Today is expected to be nice as a surface high to our east brings a light southeasterly flow to southern Manitoba.

This Week

Monday
24°C / 13°C
Mainly sunny
Tuesday
29°C / 19°C
Mix of sun and cloud with risk of a severe thunderstorm
Wednesday
30°C / 18°C
Mainly sunny

Today will be a nice day as temperatures rise into the twenties under mainly sunny skies. A surface high to our east will bring a light southeasterly flow to southern Manitoba while building heights aloft help to maintain dry and clear conditions. The only risk of significant weather will come overnight Monday as considerable theta-E advection1 brings a risk of elevated convection developing across portions of western Manitoba. Given the inherent uncertainty in predicting elevated convection, it is possible that a substantial elevated risk could develop, or none at all, depending on the eventual evolution of the system. Current models suggest fairly tame convection will develop in western Manitoba, with more substantial convection further west in Saskatchewan, but this remains uncertain as was previously stated.

Tuesday appears to be the most appreciable threat of severe weather this week as an approaching upper-level trough sets the stage for thunderstorms to develop. But before the thunderstorm threat is discussed, a brief word on the general weather for Tuesday. In most of southern Manitoba it appears temperatures will climb up around 30C by Tuesday afternoon, with high humidity pushing humidex values near 40. A gusty southeasterly surface wind is also expected as a result of the strong system developing to our west. Besides the possible elevated convection on Tuesday morning, as described in the previous paragraph, the main threat for new thunderstorm development is expected beginning Tuesday afternoon in western Manitoba as a surface trough pushes into the region. At this time all modes of severe weather appear to be possible, including large hail, damaging winds, and tornadoes. This summer has featured unusually large volatility in severe weather forecasts, so bear in mind that the forecast provided here is based on the current guidance and is entirely subject to change depending on the eventual evolution of this system.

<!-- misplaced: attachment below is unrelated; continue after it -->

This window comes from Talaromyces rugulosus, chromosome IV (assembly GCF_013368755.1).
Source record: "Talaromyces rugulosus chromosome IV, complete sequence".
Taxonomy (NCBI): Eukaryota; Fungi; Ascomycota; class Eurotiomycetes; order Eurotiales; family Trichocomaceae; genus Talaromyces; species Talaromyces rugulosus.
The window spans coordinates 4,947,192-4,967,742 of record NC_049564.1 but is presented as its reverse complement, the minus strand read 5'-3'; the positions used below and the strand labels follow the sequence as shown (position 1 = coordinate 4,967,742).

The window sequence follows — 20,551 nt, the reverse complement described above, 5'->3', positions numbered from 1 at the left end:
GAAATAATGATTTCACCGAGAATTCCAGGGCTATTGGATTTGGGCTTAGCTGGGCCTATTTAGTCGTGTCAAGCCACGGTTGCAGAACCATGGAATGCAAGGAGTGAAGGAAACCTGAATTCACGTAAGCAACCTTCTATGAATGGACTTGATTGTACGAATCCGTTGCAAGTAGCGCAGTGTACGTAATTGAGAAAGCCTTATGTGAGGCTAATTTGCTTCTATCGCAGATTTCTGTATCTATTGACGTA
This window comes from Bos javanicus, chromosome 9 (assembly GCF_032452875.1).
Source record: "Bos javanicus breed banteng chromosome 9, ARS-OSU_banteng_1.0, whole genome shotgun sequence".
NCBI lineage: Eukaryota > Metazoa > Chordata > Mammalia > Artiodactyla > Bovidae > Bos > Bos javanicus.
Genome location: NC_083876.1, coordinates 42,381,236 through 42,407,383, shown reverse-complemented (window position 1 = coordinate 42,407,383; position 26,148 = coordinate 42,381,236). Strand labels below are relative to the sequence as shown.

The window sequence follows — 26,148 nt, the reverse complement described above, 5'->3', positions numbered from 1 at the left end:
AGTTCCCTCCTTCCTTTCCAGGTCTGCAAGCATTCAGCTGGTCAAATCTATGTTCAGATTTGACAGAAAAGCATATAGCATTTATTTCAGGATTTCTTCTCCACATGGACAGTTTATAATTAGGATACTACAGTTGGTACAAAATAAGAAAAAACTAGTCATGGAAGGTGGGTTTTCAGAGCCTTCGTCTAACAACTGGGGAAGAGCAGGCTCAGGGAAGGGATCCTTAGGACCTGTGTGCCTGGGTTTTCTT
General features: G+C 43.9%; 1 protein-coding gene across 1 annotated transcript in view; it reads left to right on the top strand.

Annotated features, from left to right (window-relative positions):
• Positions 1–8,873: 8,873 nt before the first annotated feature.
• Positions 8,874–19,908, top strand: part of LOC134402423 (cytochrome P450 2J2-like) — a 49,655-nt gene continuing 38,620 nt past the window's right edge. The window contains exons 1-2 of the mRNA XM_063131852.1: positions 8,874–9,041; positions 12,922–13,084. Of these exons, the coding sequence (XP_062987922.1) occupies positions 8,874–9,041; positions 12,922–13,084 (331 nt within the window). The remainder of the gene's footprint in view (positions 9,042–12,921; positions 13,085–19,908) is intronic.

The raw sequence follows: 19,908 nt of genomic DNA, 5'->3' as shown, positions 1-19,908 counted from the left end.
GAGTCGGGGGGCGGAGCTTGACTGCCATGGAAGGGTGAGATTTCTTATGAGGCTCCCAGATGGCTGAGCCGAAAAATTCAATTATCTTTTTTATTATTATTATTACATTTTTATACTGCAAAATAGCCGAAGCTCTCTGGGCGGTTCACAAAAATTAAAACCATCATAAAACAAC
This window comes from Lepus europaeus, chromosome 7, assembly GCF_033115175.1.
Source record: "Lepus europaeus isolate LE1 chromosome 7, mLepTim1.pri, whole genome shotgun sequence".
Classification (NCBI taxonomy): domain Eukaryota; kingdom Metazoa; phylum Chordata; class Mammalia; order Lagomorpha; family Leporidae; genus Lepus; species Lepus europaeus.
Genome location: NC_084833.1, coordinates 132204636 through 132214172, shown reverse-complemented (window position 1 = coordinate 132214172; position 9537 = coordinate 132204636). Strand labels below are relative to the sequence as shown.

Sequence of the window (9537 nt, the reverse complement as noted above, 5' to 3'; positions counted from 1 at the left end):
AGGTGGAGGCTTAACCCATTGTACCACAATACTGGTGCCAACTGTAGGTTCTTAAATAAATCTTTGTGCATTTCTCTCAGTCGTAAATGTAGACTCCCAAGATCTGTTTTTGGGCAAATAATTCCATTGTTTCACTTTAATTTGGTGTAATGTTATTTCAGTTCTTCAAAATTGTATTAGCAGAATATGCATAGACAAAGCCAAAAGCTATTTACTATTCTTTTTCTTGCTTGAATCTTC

Update: An updated discussion for Tuesday’s thunderstorm threat is available here.

A technical discussion based on the latest (Sunday afternoon/evening) guidance is provided using the MIST technique:

  • Moisture: Considerable moisture is expected to advect into eastern Saskatchewan and western Manitoba by late Tuesday. 100-mb mean mixing ratios near 18 g/kg are expected in the region, with surface dewpoints in the low twenties. ET enhancement will play some role in elevating near-surface dewpoints, but the depth of the moisture will largely result from the advection of deep moisture from the central US Plains.
  • Instability: Steep mid-level lapse rates of ~8 C/km are expected atop the boundary layer as a southwesterly mid-level flow advects an EML from the western US. These steep lapse rates in combination with rich boundary layer moisture are expected to result in MLCAPE values of 3000-4000 J/kg in the warm sector. MLCAPE could be even higher on a localized basis given the current model guidance showing mean mixing ratio values higher than those listed in the previous section – although such extreme mixing ratio values seem less probable given the current moisture values in the source region (central US Plains).